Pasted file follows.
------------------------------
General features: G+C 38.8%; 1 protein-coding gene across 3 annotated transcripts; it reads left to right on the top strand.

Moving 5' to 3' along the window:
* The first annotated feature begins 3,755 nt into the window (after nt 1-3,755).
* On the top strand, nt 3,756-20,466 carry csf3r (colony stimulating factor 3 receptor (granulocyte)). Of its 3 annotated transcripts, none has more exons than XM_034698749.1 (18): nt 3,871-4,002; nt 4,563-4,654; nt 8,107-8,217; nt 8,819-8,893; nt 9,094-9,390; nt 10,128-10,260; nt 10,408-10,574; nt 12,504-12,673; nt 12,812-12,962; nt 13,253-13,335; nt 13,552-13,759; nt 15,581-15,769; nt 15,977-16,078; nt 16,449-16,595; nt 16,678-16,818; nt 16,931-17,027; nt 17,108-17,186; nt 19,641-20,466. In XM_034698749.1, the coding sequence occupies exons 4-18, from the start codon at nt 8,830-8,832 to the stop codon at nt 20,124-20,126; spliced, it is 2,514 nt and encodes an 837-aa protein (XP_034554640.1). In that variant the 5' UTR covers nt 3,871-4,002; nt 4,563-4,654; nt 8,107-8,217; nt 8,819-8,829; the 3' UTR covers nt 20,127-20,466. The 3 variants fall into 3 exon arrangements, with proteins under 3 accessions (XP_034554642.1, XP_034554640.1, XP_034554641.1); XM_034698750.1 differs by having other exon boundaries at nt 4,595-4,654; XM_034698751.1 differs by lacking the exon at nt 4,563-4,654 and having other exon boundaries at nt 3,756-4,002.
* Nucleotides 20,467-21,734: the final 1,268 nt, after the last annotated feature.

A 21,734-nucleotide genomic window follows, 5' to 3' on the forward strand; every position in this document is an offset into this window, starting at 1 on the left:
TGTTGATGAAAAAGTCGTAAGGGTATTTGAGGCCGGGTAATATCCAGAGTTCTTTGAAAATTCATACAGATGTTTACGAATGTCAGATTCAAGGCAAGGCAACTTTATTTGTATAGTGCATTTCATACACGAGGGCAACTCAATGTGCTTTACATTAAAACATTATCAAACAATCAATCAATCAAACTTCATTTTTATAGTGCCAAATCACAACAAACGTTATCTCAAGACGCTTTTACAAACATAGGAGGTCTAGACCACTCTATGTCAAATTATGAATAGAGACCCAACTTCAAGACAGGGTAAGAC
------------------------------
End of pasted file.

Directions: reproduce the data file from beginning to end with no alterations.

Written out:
General features: G+C 38.8%; 1 protein-coding gene across 3 annotated transcripts; it reads left to right on the top strand.

Moving 5' to 3' along the window:
* The first annotated feature begins 3,755 nt into the window (after nt 1-3,755).
* On the top strand, nt 3,756-20,466 carry csf3r (colony stimulating factor 3 receptor (granulocyte)). Of its 3 annotated transcripts, none has more exons than XM_034698749.1 (18): nt 3,871-4,002; nt 4,563-4,654; nt 8,107-8,217; nt 8,819-8,893; nt 9,094-9,390; nt 10,128-10,260; nt 10,408-10,574; nt 12,504-12,673; nt 12,812-12,962; nt 13,253-13,335; nt 13,552-13,759; nt 15,581-15,769; nt 15,977-16,078; nt 16,449-16,595; nt 16,678-16,818; nt 16,931-17,027; nt 17,108-17,186; nt 19,641-20,466. In XM_034698749.1, the coding sequence occupies exons 4-18, from the start codon at nt 8,830-8,832 to the stop codon at nt 20,124-20,126; spliced, it is 2,514 nt and encodes an 837-aa protein (XP_034554640.1). In that variant the 5' UTR covers nt 3,871-4,002; nt 4,563-4,654; nt 8,107-8,217; nt 8,819-8,829; the 3' UTR covers nt 20,127-20,466. The 3 variants fall into 3 exon arrangements, with proteins under 3 accessions (XP_034554642.1, XP_034554640.1, XP_034554641.1); XM_034698750.1 differs by having other exon boundaries at nt 4,595-4,654; XM_034698751.1 differs by lacking the exon at nt 4,563-4,654 and having other exon boundaries at nt 3,756-4,002.
* Nucleotides 20,467-21,734: the final 1,268 nt, after the last annotated feature.

A 21,734-nucleotide genomic window follows, 5' to 3' on the forward strand; every position in this document is an offset into this window, starting at 1 on the left:
TGTTGATGAAAAAGTCGTAAGGGTATTTGAGGCCGGGTAATATCCAGAGTTCTTTGAAAATTCATACAGATGTTTACGAATGTCAGATTCAAGGCAAGGCAACTTTATTTGTATAGTGCATTTCATACACGAGGGCAACTCAATGTGCTTTACATTAAAACATTATCAAACAATCAATCAATCAAACTTCATTTTTATAGTGCCAAATCACAACAAACGTTATCTCAAGACGCTTTTACAAACATAGGAGGTCTAGACCACTCTATGTCAAATTATGAATAGAGACCCAACTTCAAGACAGGGTAAGAC